Mindful Listening

Just last week, I attended a Mindful Communication Workshop, at Fort Lewis College, in celebration of Martin Luther King Day. At the workshop we utilized the practice of mindfulness to learn to listen more deeply to others and to develop greater clarity and confidence about how to respond to conflict. We did a love and kindness meditation, compassion practice, and mindful listening practice. All three practices can be done at any age and at anytime.

Most people don’t listen with the intent to understand; they listen with the intent to reply. Stephen M Covey

Mindful Listening would especially align with Unit three in that it offers a way to practice listening, helps recognize those who are struggling, and builds empathy.


Mindful Listening

The word ‘listen’ contains the same letters as the word ‘silent.’ Alfred Brendel

Everyone finds a partner. One person speaks; the other listens. The listener listens as carefully as possible, legging go of interpretations, judgments, and reactions. When the speaker finishes, the listener repeats as closely as possible what the speaker said, until the speaker feels truly heard. The following instructions are for the person who leads:

  1. To both partners:One partner will spend three to five minutes speaking [with kids 1 – 2 minutes] about a subject: what they liked about their weekend, how they celebrated a holiday, what was their best and worst part of the day, etc.
  2. To the speaker:This time is yours. If you run out of things to say, you may sit in silence and whenever you have something to say you may continue speaking again.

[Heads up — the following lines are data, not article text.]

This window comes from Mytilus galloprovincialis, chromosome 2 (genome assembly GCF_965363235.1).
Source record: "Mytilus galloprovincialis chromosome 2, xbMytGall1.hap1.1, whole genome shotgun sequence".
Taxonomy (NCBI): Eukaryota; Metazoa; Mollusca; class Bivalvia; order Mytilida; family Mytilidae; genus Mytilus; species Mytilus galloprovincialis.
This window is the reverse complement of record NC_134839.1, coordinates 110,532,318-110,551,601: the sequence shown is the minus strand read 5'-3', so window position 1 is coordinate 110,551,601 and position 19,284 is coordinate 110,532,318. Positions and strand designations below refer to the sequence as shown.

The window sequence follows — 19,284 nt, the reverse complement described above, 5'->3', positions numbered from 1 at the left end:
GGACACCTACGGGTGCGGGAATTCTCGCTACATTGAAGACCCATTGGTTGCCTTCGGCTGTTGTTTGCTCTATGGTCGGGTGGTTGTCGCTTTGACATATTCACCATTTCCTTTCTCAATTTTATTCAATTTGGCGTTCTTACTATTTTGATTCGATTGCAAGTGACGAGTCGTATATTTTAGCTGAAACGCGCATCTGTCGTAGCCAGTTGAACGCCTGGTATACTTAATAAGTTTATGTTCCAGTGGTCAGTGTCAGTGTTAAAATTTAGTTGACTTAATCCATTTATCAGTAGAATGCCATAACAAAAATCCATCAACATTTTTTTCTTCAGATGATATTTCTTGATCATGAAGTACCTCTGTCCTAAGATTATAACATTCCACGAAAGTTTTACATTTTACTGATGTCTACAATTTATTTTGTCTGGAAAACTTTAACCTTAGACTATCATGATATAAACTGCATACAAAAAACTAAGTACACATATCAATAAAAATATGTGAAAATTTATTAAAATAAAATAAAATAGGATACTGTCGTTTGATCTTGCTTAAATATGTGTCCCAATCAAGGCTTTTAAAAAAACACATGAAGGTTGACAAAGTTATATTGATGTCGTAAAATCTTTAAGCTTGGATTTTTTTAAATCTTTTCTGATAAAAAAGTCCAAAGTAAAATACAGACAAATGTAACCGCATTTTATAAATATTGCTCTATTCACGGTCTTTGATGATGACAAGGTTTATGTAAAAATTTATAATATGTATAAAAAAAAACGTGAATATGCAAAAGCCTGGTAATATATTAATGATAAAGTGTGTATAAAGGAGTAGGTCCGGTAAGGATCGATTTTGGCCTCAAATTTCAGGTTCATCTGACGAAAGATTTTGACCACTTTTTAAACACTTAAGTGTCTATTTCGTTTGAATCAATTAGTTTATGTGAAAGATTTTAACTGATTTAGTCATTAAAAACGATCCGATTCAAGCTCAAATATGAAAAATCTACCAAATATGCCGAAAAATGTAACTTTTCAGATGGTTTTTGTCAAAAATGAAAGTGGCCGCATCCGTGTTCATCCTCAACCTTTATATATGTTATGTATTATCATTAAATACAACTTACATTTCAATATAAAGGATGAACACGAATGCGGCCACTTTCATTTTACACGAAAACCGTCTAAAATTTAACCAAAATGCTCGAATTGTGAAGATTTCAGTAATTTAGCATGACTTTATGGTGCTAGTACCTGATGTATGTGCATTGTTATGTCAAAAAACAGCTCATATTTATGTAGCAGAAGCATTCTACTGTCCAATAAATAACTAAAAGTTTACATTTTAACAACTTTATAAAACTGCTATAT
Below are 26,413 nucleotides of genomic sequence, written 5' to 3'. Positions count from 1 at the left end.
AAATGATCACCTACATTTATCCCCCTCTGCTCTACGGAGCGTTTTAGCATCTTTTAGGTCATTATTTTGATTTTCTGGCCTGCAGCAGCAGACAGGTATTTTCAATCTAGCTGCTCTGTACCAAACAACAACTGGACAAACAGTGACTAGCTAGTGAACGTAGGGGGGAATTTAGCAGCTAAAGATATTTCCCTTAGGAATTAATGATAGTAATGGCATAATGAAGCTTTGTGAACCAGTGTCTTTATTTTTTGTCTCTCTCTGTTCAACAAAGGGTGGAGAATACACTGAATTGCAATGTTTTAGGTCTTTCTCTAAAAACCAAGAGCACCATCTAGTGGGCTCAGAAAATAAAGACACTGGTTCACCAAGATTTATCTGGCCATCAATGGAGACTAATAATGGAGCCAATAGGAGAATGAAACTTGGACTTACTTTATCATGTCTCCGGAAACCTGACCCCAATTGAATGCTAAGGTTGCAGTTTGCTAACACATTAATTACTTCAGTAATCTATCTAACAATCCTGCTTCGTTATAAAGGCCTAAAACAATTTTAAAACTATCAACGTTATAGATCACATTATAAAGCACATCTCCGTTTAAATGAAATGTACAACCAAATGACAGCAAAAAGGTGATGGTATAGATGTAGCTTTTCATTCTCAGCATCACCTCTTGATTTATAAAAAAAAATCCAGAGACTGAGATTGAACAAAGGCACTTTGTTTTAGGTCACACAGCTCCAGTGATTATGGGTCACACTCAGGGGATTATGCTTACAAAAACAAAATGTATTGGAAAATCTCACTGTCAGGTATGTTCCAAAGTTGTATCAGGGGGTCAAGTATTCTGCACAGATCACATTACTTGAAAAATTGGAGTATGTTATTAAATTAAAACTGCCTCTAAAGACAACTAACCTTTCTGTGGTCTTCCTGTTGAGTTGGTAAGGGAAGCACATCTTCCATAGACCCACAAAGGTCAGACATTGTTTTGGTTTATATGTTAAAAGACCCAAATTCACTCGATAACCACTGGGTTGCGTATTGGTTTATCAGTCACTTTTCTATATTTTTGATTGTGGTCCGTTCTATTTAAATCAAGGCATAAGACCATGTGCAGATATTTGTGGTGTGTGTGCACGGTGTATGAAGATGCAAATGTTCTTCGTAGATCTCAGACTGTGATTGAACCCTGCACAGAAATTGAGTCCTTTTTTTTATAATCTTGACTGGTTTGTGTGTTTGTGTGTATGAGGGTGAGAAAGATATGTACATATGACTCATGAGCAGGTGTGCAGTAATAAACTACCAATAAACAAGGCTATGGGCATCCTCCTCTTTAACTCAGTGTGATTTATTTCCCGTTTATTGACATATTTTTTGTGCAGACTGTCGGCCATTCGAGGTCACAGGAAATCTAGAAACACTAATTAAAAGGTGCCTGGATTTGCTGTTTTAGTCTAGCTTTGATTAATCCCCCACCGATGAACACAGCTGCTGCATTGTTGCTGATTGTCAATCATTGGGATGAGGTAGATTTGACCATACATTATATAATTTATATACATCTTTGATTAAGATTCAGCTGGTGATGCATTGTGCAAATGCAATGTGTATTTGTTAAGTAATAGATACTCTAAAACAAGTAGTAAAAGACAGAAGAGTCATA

3. To the listener: “Your job is to listen in silence. When you listen give your full attention to the speaker. Be curious, but don’t ask questions while listening. You may acknowledge with facial expressions or by nodding your head. Try not to over acknowledge, or you may end up leading the speaker. You may feel the urge to interrupt, coach, chime in: this is normal. Just notice when this occurs, resist the temptation to act and refocus your attention on your partner. Listen with kindness. When thought or emotions come into your mind, simply notice them and gently return your full attention to the speaker. If the speaker runs out of things to say, give him or her the space for silence, and then be available to listen when he or she speaks again.”
  4. To the listener: “After your partner has finished telling the story, repeat what you have been told; don’t worry about memorizing – paraphrase. Have your partner correct you if you misunderstood the story. Ask questions to be sure you understand, as closely as possible, what your partner intended to say.”
  5. To both partners: “When the speaker is satisfied that he or she has been heard and comprehended, switch roles. Now it is the listener’s turn to tell a story until he or she feels heard.”
  6. To both partners: ” Reflect on how it feels to be listened to so closely and what it felt like to listen deeply to another. Remember to listen to the words but also the tone, the emotion undercurrent. This is an important way to stay connected at times where it may be difficult to connect to the ideas or perspective being expressed.”
  7. To both partners: End by thanking each other for listening.

Just for fun and for the sake of loving beyonce…

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